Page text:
“Weather forecast for tonight: dark. Continued dark overnight, with widely scattered light by morning.”
On this day in 1974, heiress Patty Hearst was kidnapped by the militant left-wing Symbionese Liberation Army. Old-time conspiracy theorist Mae Brussell believed that the SLA and the kidnapping were part of a larger conspiracy ultimately encompassing Nazis, the CIA, mind-control experts, and other peeps.
Thirty years later, in 2004, Mark Zuckerberg founded Facebook—which, had Brussell still been alive, she might have also chalked up to a larger conspiracy ultimately encompassing Nazis, the CIA, mind-control experts, and other peeps.
I used to do freelance work for a start-up that made sensors that could detect head-injuries (CTE) in football players. My job was to a) read up on all the articles on CTE each morning so they could be linked out through the company’s social media account and b) write fun articles celebrating American football culture.
So basically, my direction was to sort of both say “Yay Football!” and “football will fuck up your life and kill you.”
“THE TOP TEN AWESOMEST SUPERBOWL ADS OF ALL TIME!!!! (PLUS: FOOTBALL WILL GIVE YOU DEMENTIA AND YOU’LL KILL YOUR ENTIRE FAMILY WITH YOUR WEIGHT-LIFTING EQUIPMENT)”
Basically: a metaphor for the entire American Dilemma at present.
And I really did feel, at some point, that their marketing campaign might have been more successful had they finally picked a goddamn side. Nobody appreciates subtle shades of grey more than me, but we were trying to reach the masses, here.
This all brings me, inevitably, to the topic of Superbowl Ads. Is it wrong to regard such advertisements as works of art deserving of such scrutiny and applause? Or, by doing so, are we at least admitting that most mainstream entertainment are just, in the end, ads anyway?—pushing Product, Country, and Approved Cultural Norms.
The main theme of many these ads—including the trailers—seemed, at least to me, to be about the breakdown of reality & time:
Of course, is there any movie more emblematic of this concept than Avengers: Infinity War? Sure, the teaser for Avengers: Endgame didn’t have a whole lot of “content” in it, but the reminder of the essential breakdown of reality—the Marvel Studios version of the “Rapture,” if you will—was omnipresent. You can’t help, even almost twenty years after the fact, to experience resonances of 9/11 in this teaser. Perhaps 9/11, in a way, never ended; which would explain a lot, actually.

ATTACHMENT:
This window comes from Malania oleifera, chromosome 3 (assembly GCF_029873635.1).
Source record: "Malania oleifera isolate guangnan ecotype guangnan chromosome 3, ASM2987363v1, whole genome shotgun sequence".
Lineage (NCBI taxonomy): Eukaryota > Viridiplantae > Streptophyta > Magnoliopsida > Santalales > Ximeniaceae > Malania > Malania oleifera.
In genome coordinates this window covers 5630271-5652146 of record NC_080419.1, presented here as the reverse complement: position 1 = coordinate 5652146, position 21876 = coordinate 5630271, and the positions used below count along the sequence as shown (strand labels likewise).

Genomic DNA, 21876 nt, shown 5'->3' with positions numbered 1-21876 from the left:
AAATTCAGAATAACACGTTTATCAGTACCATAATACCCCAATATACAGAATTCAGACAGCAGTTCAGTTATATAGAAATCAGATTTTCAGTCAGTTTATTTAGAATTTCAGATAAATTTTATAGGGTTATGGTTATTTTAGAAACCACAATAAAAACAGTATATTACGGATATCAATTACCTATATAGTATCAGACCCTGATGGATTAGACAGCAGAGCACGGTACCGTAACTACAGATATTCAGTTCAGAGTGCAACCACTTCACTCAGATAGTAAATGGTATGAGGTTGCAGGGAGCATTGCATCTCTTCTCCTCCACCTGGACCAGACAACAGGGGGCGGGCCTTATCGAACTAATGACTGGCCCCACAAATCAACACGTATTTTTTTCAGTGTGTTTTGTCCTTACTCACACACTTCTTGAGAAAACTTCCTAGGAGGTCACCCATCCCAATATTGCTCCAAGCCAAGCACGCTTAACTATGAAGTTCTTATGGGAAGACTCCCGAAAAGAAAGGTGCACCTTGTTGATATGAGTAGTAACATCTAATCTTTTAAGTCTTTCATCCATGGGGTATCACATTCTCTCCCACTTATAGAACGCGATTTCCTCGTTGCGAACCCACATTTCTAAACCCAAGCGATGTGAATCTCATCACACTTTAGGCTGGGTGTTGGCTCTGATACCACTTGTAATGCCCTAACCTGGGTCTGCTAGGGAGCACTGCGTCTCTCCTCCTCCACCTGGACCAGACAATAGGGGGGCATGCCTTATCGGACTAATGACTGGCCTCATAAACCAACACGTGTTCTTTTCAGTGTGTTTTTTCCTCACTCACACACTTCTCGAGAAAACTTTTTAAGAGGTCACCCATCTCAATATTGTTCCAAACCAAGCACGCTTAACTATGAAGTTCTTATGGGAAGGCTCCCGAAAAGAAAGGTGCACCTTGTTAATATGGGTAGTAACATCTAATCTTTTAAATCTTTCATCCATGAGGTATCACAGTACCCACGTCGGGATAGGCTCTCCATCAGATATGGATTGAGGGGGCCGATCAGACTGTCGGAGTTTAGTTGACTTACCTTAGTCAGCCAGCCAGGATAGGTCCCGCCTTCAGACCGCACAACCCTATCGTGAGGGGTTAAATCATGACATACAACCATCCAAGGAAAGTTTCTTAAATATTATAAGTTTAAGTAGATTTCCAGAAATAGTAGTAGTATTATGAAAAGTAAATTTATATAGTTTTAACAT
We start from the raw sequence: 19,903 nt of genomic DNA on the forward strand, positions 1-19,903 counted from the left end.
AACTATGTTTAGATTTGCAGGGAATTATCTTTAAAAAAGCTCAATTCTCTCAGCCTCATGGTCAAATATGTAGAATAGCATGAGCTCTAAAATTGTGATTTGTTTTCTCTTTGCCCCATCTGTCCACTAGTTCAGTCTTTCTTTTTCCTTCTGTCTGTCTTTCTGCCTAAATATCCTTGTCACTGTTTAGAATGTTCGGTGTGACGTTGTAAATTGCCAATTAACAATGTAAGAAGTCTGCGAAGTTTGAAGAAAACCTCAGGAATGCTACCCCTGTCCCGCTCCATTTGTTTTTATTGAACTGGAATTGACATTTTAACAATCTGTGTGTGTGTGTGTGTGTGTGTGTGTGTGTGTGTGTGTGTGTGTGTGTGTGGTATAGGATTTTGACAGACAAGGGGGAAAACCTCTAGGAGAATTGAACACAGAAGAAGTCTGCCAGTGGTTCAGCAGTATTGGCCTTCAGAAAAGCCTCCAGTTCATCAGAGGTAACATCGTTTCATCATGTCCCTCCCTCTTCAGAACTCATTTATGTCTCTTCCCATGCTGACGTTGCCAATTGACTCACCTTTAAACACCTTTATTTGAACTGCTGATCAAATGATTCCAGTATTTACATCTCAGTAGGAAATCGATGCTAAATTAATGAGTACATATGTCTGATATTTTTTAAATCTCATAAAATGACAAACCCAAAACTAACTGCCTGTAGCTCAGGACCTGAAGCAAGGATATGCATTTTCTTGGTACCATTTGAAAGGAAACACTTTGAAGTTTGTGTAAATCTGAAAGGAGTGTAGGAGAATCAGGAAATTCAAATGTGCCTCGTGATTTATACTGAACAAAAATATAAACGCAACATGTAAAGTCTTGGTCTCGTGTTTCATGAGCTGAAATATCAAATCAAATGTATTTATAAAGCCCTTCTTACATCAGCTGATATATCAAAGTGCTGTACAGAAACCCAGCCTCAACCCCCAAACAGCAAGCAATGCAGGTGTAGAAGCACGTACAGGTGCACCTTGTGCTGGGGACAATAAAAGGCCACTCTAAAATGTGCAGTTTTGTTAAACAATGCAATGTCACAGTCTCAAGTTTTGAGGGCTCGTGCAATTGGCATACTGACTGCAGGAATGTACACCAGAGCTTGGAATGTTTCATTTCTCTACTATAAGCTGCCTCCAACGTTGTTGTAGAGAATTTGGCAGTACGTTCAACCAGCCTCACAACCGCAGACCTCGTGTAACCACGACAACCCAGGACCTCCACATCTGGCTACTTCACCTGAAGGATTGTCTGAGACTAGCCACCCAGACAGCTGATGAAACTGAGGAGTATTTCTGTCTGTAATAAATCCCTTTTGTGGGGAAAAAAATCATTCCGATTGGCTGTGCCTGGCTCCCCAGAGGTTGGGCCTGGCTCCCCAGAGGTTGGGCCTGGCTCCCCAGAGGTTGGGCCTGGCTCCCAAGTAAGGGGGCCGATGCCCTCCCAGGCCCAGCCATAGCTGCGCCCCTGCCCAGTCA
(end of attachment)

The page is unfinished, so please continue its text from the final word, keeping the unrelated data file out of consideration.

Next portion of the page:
From there you can go to the new Twilight Zone series trailer, which shares a key image with the Avengers one—an eerily empty football stadium (a reference at all to the future trending that shows the sport eventually dying out due to greater public awareness of CTE?). Part-and-parcel with the concept of Twilight Zone is the breakdown of reality—as is the trailer for Jordan Peele’s other project, the movie Us
The Bud Light/Game of Thrones ad/trailer is a keen example of a very specific type of reality-breaking trope—that of the “mash-up” between seemingly disparate media concerns. What starts as a Bud Light ad literally morphs into a Game of Thrones ad. Why? Because time & reality are breaking down. We see this again in the Lebowski/Sex in the City Stella Artois ad. Of course, both are for beer—what better way to get in the mood for the impending eschaton than getting knackered off your ass?
The Michael C. Hall Skittles ad takes this one step further and borrows not-a-little-bit from Bandersnatch—the actor, playing the actor, talks to his therapist about his anxieties regarding starring in a Skittles commercial. A creepy scarecrow, symbolizing his fears, appears out of nowhere. Then the fourth wall breaks…again. End scene.
(And of course…Michael C. Hall is the Bulgarian)
Lastly…am I the only one who saw a trailer that seemingly featured Idris Elba as a bad-ass cyborg and thought: WOW, I’m totally DOWN for a movie featuring Idris Elba as a badass cyborg!!! And then the “Fast and Furious” logo flashes and we see Dwayne Johnson & Jason Statham and I’m like…oh, FUDGE!
Can’t win ’em all, I guess…
One more thing about those Superbowl ads…you saw how many actors were just showing up to get a paycheck for these things? Harrison Ford, Steve Carell, Jeff Bridges, Luke Wilson, Jason Bateman…times are TOUGH, man. Everyone’s slumming, baby! Over 2,000 mainstream media bloggers and content editors out of work! How can ANYONE compete???
By being MYSELF, of course! (Of course.)
Have a good Monday.